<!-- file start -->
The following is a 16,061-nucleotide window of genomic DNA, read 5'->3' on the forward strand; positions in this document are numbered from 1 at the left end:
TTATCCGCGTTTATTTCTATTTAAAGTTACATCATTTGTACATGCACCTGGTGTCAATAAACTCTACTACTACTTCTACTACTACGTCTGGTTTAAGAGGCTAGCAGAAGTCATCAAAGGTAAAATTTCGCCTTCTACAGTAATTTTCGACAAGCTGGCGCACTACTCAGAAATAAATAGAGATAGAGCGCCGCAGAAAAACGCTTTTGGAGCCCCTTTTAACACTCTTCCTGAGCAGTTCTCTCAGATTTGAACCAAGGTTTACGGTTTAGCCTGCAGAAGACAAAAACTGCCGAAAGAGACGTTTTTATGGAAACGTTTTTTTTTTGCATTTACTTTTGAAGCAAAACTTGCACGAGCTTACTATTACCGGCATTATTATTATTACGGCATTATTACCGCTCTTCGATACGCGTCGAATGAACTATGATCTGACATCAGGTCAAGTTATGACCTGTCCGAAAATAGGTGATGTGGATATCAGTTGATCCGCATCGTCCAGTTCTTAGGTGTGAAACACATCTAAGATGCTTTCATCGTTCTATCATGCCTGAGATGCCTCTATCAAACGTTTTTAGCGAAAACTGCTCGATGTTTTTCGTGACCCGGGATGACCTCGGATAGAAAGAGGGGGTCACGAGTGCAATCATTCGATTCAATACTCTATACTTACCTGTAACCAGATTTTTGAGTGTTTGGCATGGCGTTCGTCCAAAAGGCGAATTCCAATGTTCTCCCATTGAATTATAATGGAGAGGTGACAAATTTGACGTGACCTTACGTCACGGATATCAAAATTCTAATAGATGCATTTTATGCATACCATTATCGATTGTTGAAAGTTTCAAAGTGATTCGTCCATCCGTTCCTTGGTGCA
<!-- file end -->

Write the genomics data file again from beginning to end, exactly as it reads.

The following is a 16,061-nucleotide window of genomic DNA, read 5'->3' on the forward strand; positions in this document are numbered from 1 at the left end:
TTATCCGCGTTTATTTCTATTTAAAGTTACATCATTTGTACATGCACCTGGTGTCAATAAACTCTACTACTACTTCTACTACTACGTCTGGTTTAAGAGGCTAGCAGAAGTCATCAAAGGTAAAATTTCGCCTTCTACAGTAATTTTCGACAAGCTGGCGCACTACTCAGAAATAAATAGAGATAGAGCGCCGCAGAAAAACGCTTTTGGAGCCCCTTTTAACACTCTTCCTGAGCAGTTCTCTCAGATTTGAACCAAGGTTTACGGTTTAGCCTGCAGAAGACAAAAACTGCCGAAAGAGACGTTTTTATGGAAACGTTTTTTTTTTGCATTTACTTTTGAAGCAAAACTTGCACGAGCTTACTATTACCGGCATTATTATTATTACGGCATTATTACCGCTCTTCGATACGCGTCGAATGAACTATGATCTGACATCAGGTCAAGTTATGACCTGTCCGAAAATAGGTGATGTGGATATCAGTTGATCCGCATCGTCCAGTTCTTAGGTGTGAAACACATCTAAGATGCTTTCATCGTTCTATCATGCCTGAGATGCCTCTATCAAACGTTTTTAGCGAAAACTGCTCGATGTTTTTCGTGACCCGGGATGACCTCGGATAGAAAGAGGGGGTCACGAGTGCAATCATTCGATTCAATACTCTATACTTACCTGTAACCAGATTTTTGAGTGTTTGGCATGGCGTTCGTCCAAAAGGCGAATTCCAATGTTCTCCCATTGAATTATAATGGAGAGGTGACAAATTTGACGTGACCTTACGTCACGGATATCAAAATTCTAATAGATGCATTTTATGCATACCATTATCGATTGTTGAAAGTTTCAAAGTGATTCGTCCATCCGTTCCTTGGTGCA